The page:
Work Health and Safety Act 2012 (SA)
SafeWork SA is responsible for the administration of the Work Health and Safety Act 2012 (SA) (WHS Act) and the Work Health and Safety Regulations 2012 (SA) (WHS Regulations). This legislation specifically relates to workplaces.
A workplace is defined in the WHS Act as ‘a place where work is carried out for a business or undertaking and includes any place where a worker goes, or is likely to be, while at work’.
A workplace includes residential premises (or part of) while work is being undertaken by a person conducting a business or undertaking at the premises.
Chapter 8 of the WHS Regulations outlines the specific requirements relating to the management and control of asbestos at workplaces, including:
- prohibitions and authorised conduct
- general duty
- management of asbestos and associated risks
- management of naturally occurring asbestos
- asbestos at the workplace
- demolition and refurbishment
- asbestos removal work
- asbestos-related work
- licensing of asbestos removalists and asbestos assessors.
Codes of Practice
There are two Codes of Practice that provide practical information and guidance on how to meet the requirements of the regulations:
- Code of Practice - How to Manage and Control Asbestos in the Workplace
- Code of Practice - How to Safely Remove Asbestos (see note)
Note: As the model code has application in other states and territories, page 19 of the Code of Practice - How to Safely Remove Asbestos states that air monitoring is not required when removing more than 10m2 of non-friable asbestos. However, in South Australia air monitoring is required for both Class A and Class B asbestos removal work.
These Codes of Practice apply to all duty holders including:
- the licensed asbestos removalist
- the person who commissioned the asbestos removal work
- the person with management and control of the workplace.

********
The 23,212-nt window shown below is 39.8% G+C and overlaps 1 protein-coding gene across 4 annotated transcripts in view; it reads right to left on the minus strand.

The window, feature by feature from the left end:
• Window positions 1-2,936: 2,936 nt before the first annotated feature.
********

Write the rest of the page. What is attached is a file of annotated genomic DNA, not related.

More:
The Codes are not mandatory but provide information to help workplaces achieve safe systems of work. If a workplace chooses not to follow a model Code of Practice they must have guidelines and safe work practices to an equal or better standard than is contained in the Code.
Environment Protection Act 1993
The Environment Protection Authority (EPA) administers the Environment Protection Act 1993. In relation to asbestos the EPA is responsible for regulation of asbestos transportation and end disposal of asbestos waste, including:
Licensed storage facilities and dumps
Asbestos waste must be taken to a licensed transfer station or waste depot.
Producer of listed waste licences
Anyone who conducts a business that produces listed waste must have a licence. Listed waste includes waste that may have a significant environmental impact, such as asbestos materials, chemical and medical waste.
An Environment Protection Authority (EPA) licence is required for prescribed activity 3(5) "Waste transport business (category A)" when transporting asbestos for fee or reward (commercial transport). This applies to both friable and non-friable asbestos.
The domestic transport of asbestos does not require a licence.
Illegal dumping is the disposal of waste on public or private land or into water without a licence, permit or approval from the relevant authority such as the EPA or local council.
There are significant penalties for those caught illegally dumping waste. For individuals, penalties can be as high as $500,000 or four years imprisonment. For a corporate body the penalty can be as high as $2 million.
Customs (Prohibited Imports) Regulations 1956
The Customs (Prohibited Imports) Regulations 1956 prohibits the importation of asbestos into Australia. Despite this, goods containing asbestos are still being intercepted by the authorities at the Australian border or found on building sites. Persons conducting a business or undertaking, and members of the community, need to be aware of the risk of importing goods or materials that contain asbestos and what they need to do if they inadvertently import asbestos containing materials.
The Australian Border Force website publishes information on the importation of asbestos.
Statutes Amendment (Real Estate Industry Reform) Act 2008
The Statutes Amendment (Real Estate Industry Reform) Act 2007 contains provisions that require real estate agents to provide a buyer's information notice to all prospective purchasers to ensure that they think about whether there are any features of the property that may adversely affect the value, enjoyment or safety of the land (eg the presence of asbestos).
Land and Business (Sale and Conveyancing) Regulations 2010
The Land and Business (Sale and Conveyancing) Regulations 2010 contains specific provisions relating to asbestos in the workplace. These provisions are contained within Schedule 1—Contracts for sale of land or businesses—forms and relate to the following asbestos register provision under the Work Health and Safety Regulations 2012 (SA).
428 - Transfer of asbestos register by person relinquishing management or control
A person with management or control of a workplace who plans to relinquish management or control must ensure (so far as is reasonably practicable) that the asbestos register is given to the person assuming management or control of the workplace.